Started November 8.
Finished November 16.
Today Mom and I took Dad out to vote. As I helped him get ready, tying his shoes, getting him into his jacket, I realized what an amazing gift I was being given today. My dad has always been after my brother and me to vote; he always got us the absentee ballots when we were away at college. We always took it for granted, we still do. After all, you get in a car and you drive to the voting post and pull a few levers. We do it all the time.
I helped Dad out of the car and walked him in. Our hometown's a small town, and he was greeted by name by those campaigning for the candidates. They shook his hand and said they were thinking of him, and it was easy to see they meant it.
Dad and I made it to the polling room, and I was allowed to help him to the booth. My mom caught up with us, and voted herself, finishing before Dad. No one protested when she stood by the curtain to his booth and asked if he was okay. We were the only ones there and everyone knew why she did that so no one fussed.
Today I saw how no one forgot Dad even though he can no longer be the one to give. It amazes me, really, to see the impact he had on people. When all this began, I contemplated reading books on dying and the lessons that those who are so close to the end can teach us... but didn't. I decided that reading "Tuesdays with Morrie" wasn't the way for me to go. I haven't read anything save for light romance novels.
Several years ago, once upon a time in college, I had a psych teacher who decided that it would do us students good to visit the retired nuns of Seton Hill. I chose Sr. Miriam Joseph Murphy, primarily because she was someone with whom I had a connection of sorts, she was a former Setonian advisor and I was the current Setonian editor. She advised once upon a time when the Setonian was housed under Lowe Hall. I never saw the old office, but the door -- a big, heavy, black wooden door that was no doubt the same age as the hall itself, suggested the days when Seton Hill's daughters wrote stories about bats that got into the dormitories, referred to the women in the articles by their nicknames, and showcased the new "modern" dormitories that were added to Lowe in 1921. Sister told me stories about her editors, particularly the one who would make the writers scrub the wooden floors when they were trying to come up with ideas.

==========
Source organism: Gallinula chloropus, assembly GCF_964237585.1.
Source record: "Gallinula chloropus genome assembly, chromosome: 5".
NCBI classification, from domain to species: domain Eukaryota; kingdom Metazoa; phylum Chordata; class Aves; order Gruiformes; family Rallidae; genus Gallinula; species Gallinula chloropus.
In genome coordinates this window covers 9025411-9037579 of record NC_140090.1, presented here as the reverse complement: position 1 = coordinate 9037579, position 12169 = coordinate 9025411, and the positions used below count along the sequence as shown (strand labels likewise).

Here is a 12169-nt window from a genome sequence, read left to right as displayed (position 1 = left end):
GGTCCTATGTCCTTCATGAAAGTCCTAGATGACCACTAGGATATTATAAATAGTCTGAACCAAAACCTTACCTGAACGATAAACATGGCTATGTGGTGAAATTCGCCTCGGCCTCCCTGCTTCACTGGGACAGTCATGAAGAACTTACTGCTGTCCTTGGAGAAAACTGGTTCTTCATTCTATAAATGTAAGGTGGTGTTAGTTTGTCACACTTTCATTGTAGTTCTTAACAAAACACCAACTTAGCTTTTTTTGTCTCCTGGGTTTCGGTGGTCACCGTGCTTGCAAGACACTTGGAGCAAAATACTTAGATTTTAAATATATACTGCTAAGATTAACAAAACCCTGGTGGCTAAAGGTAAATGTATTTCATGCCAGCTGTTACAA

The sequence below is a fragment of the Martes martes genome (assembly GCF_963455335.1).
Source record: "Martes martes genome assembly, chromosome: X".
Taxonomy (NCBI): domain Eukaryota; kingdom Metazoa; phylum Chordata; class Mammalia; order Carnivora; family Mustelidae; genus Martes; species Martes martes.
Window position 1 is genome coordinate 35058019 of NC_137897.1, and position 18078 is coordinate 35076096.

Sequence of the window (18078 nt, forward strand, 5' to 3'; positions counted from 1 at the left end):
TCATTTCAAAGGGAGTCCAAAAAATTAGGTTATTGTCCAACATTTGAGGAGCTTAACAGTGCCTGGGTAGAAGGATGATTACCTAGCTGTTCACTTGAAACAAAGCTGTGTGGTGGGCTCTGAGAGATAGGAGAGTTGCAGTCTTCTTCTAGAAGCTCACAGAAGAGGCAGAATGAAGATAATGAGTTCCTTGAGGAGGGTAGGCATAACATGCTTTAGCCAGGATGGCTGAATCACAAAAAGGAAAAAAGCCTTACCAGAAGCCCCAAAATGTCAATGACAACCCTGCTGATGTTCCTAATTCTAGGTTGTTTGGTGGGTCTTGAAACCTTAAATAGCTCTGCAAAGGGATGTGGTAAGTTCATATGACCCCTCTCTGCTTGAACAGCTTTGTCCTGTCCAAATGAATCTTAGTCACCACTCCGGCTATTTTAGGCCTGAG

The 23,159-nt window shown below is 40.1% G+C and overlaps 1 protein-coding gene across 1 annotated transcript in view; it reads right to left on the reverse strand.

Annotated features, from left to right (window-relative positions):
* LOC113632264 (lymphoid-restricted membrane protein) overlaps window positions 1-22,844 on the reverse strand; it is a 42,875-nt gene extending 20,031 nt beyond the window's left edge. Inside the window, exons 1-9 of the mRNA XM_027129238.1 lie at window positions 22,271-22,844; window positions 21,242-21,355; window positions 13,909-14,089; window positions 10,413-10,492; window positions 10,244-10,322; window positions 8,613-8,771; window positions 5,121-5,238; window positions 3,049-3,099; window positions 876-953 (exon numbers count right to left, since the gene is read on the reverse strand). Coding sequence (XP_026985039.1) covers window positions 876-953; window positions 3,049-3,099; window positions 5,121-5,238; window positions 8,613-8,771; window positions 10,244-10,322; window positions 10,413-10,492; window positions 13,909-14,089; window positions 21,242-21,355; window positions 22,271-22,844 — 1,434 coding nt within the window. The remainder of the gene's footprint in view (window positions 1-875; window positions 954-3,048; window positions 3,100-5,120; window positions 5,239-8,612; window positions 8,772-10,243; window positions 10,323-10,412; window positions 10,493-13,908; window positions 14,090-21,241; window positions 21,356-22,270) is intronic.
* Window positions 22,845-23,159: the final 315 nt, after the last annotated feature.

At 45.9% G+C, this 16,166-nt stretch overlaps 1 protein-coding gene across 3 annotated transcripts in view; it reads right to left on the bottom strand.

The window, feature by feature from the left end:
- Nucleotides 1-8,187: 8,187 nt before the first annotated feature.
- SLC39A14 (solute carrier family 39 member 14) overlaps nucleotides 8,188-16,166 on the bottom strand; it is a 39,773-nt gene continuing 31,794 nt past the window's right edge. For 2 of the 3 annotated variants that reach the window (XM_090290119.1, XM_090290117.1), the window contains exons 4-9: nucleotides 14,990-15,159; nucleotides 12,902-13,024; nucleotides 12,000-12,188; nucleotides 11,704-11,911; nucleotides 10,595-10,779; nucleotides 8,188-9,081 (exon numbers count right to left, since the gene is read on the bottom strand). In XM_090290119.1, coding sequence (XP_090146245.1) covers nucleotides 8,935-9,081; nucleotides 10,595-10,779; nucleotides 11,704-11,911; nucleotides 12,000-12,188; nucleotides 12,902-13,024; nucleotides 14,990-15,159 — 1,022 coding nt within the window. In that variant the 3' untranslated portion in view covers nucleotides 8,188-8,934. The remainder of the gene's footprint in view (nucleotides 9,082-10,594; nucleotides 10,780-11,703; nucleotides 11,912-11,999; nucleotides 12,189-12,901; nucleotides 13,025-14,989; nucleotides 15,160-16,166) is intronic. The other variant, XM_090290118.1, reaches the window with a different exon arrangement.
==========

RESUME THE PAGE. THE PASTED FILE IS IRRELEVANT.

We students knew Sister for whacking the ankles of the male students if she thought they'd left the elevator doors open, she was as cranky as they came; the perfect curmudgeon. The goal of the project, by the way, was to talk about death and dying, to learn about the ways in which the elderly look at them. Sr. Mimi Jo was ready, though she wasn't waiting for it. Her and some friends kept themselves busy reciting poetry and challenging each other to remember what they could. The computer teacher had brought her a computer and she was learning how to send e-mail on the campus intranet. Once I brought pizza from Little Ceasar's, and we had a mini-pizza party.
Sr. Mimi Jo introduced me to Yeats, who is now one of my favorite poets. She also introduced me to death. Prior to meeting her, I lost only a few uncles and aunts, no one particularly close to me.
Now I'm watching my father die. It's just a little bit every day. This week he acquiesced to a hospital bed because it's closer to the ground then the twin bed he was using. He had to give up his marriage bed long ago when he was on chemo 24/7. Now he had to give up the antique twin bed, the one he used as a boy when he lived with his Aunt Kitty and Uncle Fran. Pap-pap's bed will become Gavie's this Christmas.
Right now, Dad's sitting in his rocking chair, dozing on and off. We don't talk much now, we covered all of the coversations that we need to have long ago. He's a very private man, and I'm quiet by nature. We've made out peace. Tonight we ordered Mom's Christmas gift from dad. Thanks to my laptop we were able to shop on-line and find that "perfect" gift. What is it? Oh no, you'll have to wait for that answer. Can't have it getting back to mom, can I?
She's at the grocery store, by the way. I wouldn't say it's the most exciting trip to be made, but it's something out of the house.